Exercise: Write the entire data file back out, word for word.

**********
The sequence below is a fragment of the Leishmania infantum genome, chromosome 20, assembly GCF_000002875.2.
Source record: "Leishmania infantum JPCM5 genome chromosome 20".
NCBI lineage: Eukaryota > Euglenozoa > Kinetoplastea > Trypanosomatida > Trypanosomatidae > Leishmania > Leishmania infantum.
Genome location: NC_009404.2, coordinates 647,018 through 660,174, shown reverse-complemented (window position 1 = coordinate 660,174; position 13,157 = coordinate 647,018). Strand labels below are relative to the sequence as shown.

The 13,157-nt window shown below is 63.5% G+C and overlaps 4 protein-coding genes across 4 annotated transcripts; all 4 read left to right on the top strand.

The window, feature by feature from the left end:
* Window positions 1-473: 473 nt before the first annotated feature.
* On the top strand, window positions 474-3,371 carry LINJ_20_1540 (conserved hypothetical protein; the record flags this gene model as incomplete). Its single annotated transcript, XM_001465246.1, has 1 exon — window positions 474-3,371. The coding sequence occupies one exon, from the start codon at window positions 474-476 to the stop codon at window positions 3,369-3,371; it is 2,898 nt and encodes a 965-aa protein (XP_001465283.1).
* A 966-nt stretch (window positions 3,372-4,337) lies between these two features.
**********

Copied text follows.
The sequence below is a fragment of the Leishmania infantum genome, chromosome 20, assembly GCF_000002875.2.
Source record: "Leishmania infantum JPCM5 genome chromosome 20".
NCBI lineage: Eukaryota > Euglenozoa > Kinetoplastea > Trypanosomatida > Trypanosomatidae > Leishmania > Leishmania infantum.
Genome location: NC_009404.2, coordinates 647,018 through 660,174, shown reverse-complemented (window position 1 = coordinate 660,174; position 13,157 = coordinate 647,018). Strand labels below are relative to the sequence as shown.

The 13,157-nt window shown below is 63.5% G+C and overlaps 4 protein-coding genes across 4 annotated transcripts; all 4 read left to right on the top strand.

The window, feature by feature from the left end:
* Window positions 1-473: 473 nt before the first annotated feature.
* On the top strand, window positions 474-3,371 carry LINJ_20_1540 (conserved hypothetical protein; the record flags this gene model as incomplete). Its single annotated transcript, XM_001465246.1, has 1 exon — window positions 474-3,371. The coding sequence occupies one exon, from the start codon at window positions 474-476 to the stop codon at window positions 3,369-3,371; it is 2,898 nt and encodes a 965-aa protein (XP_001465283.1).
* A 966-nt stretch (window positions 3,372-4,337) lies between these two features.